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100 Frontline Staff Dead Due To Shortage Of PPE

AT LEAST 100 health and social care workers have now died of coronavirus including a nurse whose family say she would have lived if she had been given the correct protective clothing.

coronavirus 100

The grim tally revealed yesterday by the publication NursingNotes is more than double the official estimate for fatalities of NHS staff.

And workers warned many more could die due to the lack of personal protective equipment, with a shipment from Turkey delayed again yesterday.

The latest victims include Margaret Tapley, 84, a dedicated nurse who still worked three nights a week at Oxford’s Witney Hospital.

Another was cleaning manager Joanna Klenczon, 34, who worked for ten years at Northampton General Hospital.

And Josiane Zauma Ebonja Ekoli, 55, a mum-of-five from Leeds, died after telling her family the PPE she had been given was ‘poor’ but she had to carry on working so she could pay the bills.

Her son Keanan told ITV News: ‘A week before the lockdown properly started, I told her, I don’t think you should go to work, with everything that’s going on.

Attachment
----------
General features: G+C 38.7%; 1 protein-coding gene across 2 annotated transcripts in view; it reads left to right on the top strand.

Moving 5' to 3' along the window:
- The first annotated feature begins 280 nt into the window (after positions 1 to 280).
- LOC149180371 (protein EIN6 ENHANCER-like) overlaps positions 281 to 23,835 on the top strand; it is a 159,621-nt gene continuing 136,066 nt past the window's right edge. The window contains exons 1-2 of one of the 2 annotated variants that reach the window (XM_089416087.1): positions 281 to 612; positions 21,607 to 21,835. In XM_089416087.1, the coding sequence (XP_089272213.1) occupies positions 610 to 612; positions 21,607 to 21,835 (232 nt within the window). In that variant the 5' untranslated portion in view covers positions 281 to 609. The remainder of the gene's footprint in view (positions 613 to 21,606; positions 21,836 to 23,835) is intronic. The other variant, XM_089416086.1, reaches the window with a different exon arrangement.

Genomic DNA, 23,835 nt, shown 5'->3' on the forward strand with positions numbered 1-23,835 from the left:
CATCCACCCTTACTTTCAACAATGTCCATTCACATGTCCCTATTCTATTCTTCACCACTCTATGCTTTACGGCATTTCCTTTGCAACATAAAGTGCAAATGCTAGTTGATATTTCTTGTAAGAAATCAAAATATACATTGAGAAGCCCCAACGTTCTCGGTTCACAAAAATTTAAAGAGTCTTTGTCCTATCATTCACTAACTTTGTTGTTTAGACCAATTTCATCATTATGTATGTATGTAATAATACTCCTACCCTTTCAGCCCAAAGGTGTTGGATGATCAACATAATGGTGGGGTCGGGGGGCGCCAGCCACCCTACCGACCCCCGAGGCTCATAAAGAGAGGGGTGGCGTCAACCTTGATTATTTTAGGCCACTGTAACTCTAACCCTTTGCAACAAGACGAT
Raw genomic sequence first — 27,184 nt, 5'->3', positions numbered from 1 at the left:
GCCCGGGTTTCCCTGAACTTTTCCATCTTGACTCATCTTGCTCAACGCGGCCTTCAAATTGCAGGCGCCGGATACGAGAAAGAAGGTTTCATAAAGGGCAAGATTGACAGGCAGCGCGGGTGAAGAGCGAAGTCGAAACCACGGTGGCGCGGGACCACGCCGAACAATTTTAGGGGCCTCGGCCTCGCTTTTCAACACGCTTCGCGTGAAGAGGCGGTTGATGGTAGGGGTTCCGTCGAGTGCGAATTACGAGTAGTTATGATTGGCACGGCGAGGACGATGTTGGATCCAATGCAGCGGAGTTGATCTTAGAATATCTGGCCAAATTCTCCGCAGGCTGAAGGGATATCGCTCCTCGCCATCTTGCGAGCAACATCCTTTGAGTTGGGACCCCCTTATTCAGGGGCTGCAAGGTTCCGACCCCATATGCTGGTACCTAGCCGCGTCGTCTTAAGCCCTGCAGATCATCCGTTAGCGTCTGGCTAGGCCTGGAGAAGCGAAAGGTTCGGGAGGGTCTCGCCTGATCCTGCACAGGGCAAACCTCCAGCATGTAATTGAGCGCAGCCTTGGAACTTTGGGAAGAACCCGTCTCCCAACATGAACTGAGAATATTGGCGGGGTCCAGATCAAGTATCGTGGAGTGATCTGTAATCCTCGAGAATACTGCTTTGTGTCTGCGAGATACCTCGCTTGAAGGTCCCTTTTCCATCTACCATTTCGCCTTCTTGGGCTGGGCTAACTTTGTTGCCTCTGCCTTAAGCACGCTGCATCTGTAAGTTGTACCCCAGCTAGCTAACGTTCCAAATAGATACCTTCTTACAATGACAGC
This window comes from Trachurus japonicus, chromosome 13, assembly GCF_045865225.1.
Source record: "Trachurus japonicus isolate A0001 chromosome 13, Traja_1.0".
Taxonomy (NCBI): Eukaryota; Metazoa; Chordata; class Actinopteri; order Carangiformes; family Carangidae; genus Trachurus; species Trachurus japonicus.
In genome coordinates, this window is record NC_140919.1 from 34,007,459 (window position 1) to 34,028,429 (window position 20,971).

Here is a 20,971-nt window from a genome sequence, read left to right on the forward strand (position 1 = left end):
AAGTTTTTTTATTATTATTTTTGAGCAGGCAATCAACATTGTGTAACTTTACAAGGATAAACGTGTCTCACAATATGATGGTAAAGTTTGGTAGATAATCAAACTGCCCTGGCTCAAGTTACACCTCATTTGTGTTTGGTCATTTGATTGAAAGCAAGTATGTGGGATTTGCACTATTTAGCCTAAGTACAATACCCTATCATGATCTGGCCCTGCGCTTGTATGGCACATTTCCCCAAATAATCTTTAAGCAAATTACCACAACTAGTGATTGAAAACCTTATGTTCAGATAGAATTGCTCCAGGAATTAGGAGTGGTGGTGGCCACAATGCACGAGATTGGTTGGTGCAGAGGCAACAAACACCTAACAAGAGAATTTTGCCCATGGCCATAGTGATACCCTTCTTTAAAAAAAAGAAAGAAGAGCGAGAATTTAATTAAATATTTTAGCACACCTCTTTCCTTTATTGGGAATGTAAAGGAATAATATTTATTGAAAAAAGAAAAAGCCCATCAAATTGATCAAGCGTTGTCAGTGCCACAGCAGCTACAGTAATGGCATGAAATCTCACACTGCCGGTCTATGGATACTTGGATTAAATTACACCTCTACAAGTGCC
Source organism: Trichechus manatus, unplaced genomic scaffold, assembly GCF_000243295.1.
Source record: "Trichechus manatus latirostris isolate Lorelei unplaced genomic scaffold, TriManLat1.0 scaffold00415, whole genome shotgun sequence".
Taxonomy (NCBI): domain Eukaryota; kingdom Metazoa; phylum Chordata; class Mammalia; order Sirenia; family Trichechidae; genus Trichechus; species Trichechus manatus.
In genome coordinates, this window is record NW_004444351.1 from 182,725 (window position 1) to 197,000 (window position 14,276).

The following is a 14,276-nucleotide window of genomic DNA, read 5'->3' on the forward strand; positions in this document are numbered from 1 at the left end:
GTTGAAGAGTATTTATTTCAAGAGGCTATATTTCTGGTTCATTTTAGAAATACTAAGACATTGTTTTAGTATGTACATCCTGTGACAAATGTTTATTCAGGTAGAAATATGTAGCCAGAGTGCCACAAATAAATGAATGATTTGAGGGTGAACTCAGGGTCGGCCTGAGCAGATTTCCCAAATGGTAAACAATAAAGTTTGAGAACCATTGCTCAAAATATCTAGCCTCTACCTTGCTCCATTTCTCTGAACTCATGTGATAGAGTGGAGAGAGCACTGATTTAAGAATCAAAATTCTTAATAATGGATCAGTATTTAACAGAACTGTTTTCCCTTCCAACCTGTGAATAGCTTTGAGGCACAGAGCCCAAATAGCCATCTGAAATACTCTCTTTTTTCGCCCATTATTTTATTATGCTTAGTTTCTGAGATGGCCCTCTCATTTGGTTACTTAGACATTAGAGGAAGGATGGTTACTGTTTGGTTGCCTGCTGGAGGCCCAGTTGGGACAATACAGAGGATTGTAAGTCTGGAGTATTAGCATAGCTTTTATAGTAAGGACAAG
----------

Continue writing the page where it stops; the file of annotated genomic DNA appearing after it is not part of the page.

There were already talks at the beginning about lack of PPE, so I was like, you shouldn’t go, but she said, “If I don’t go who will pay the house? Who will buy the food?” She always put us before herself.

‘She was also going to work to help other people because we always spoke about how she wanted to help other people, that was her aim.’

The virus death toll in hospitals has risen by 449 — the smallest daily increase for a fortnight and down from 596 the previous day.

And there was another sign the crisis may have peaked as the number of infected patients in hospital in worst-hit London fell for a seventh day.

But concerns about the lack of PPE persisted as the NHS Confederation warned the confusion over the Turkey flight was ‘making a difficult situation worse’.

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An RAF plane took off from Britain last night to fetch an instalment of the promised 84-ton batch, which was supposed to be ready on Sunday.

The order is supposed to include 400,000 surgical gowns. But experts pointed out that the NHS typically uses 150,000 in a single day as they have to be disposed of to protect health.

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